How to choose new wheels for your bike?
Wheels are measured according to their diameter and width. If you’re shopping for wheels, you might see a number like 700C x 19. The first number is the diameter of the wheel in millimeters; the second is the width.
Sometimes manufacturers uses the English-American standard and list the numbers in inches (for example, 26 x 1.9). In other cases, manufacturers write one number in inches and the other in millimeters (for example, 26 x 19).
Knowing the size of a wheel is important because not all wheels will fit a bike and not all tires will fit a wheel. The diameter determines what wheel will work with your bike. The forks on a bike are designed to use wheels of a certain size. If the diameter is too large, the wheel won’t fit on the bike. If the diameter is too small, the brakes won’t align properly with the rim.
The width impacts the tires you can use. Wider rims are usually found on mountain bikes, which use thick tires with heavier tread. Narrower rims are found on road bikes, which use thin tires.
Another consideration when buying wheels for your bike is the width of the hubs â the distance as measured between the two locknuts. It should match up with the distance between the dropouts in the forks and the rear frame dropouts.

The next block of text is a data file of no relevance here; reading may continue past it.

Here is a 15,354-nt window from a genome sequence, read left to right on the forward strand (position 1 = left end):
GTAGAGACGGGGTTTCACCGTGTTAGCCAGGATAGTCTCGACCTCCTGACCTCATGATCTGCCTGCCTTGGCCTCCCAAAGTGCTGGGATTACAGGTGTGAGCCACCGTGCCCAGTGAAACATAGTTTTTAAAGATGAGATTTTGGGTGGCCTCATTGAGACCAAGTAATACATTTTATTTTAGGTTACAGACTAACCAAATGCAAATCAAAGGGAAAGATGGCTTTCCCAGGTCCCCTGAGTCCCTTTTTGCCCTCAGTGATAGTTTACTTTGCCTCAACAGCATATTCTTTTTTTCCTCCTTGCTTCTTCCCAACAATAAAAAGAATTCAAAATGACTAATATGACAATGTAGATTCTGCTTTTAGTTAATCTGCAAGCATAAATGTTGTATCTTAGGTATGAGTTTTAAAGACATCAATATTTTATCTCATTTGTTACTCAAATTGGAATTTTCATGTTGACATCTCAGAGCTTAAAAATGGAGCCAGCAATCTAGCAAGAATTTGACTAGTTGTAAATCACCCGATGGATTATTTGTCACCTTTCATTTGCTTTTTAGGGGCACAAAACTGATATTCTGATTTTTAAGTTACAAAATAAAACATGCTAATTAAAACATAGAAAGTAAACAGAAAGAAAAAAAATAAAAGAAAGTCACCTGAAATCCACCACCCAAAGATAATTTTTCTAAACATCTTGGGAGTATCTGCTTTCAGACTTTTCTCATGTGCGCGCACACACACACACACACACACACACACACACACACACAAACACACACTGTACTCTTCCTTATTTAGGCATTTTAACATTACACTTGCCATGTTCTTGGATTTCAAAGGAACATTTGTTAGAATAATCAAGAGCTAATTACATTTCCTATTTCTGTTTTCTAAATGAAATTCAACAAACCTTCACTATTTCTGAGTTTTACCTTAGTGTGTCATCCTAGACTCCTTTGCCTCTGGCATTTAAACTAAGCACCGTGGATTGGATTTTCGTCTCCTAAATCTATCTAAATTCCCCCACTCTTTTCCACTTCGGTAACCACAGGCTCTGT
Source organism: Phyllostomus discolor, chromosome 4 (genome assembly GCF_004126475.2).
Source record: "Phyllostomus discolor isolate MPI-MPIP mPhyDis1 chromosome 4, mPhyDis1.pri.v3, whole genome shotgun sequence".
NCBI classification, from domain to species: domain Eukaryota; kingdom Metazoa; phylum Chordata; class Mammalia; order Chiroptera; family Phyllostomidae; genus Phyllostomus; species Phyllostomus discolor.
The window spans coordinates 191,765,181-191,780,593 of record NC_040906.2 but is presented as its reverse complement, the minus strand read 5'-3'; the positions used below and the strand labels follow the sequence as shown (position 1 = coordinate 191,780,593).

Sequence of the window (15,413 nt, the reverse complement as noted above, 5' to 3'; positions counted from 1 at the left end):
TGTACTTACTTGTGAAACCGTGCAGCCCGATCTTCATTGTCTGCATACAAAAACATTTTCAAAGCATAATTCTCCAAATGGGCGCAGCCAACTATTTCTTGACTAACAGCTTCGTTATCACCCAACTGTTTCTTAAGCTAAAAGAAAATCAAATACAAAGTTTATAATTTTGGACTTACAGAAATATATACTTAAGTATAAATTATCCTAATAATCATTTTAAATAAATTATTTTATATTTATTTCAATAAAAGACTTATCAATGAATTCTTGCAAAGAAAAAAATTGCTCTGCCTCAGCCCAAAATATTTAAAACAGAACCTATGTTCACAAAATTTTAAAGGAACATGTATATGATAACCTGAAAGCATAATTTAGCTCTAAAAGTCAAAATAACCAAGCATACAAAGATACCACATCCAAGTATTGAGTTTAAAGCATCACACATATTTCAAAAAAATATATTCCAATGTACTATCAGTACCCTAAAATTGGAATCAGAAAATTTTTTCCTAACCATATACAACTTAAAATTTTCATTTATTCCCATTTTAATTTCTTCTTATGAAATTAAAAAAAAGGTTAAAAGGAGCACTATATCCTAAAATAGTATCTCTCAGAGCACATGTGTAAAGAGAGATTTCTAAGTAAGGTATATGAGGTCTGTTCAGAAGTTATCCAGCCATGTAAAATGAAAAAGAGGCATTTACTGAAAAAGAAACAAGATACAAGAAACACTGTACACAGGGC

Many quick-release hubs are thicker than their nutted, solid-axle counterparts. If your bike is designed with traditional hub nuts, be sure to test new wheels if they use a quick-release axle â otherwise, you may find that they don’t fit.
Other than size, another consideration when purchasing a wheel is whether it supports a clincher tire or tubular tire:
Clincher tires are what you find on most bikes today. A clincher combines a tire (which is secured on the rim by two beads, or outer edges, that tuck or clinch inside the rim) and an inner tube (which is enclosed by the tire). To protect the tube from the spoke holes, rim tape or some sort of material is used to line the inside of the rim next to the tube.
Tubular tires are found mostly on racing bikes. They consist of a tire material that is sewn together and then attached to the rim with adhesive. If you have a flat, changing a tubular tire is more work, but tubular tires are safer than clinchers if your flat occurs when you’re riding at a high speed, because they’re less likely to come off the rim while you’re riding.
Some downhill mountain bikes are starting to use a new style of rim and tire combination that doesn’t use tubes. These are more durable and hold up better to the extreme conditions of mountain biking, but they aren’t ideal for every rider because they’re very expensive and hard to work with.
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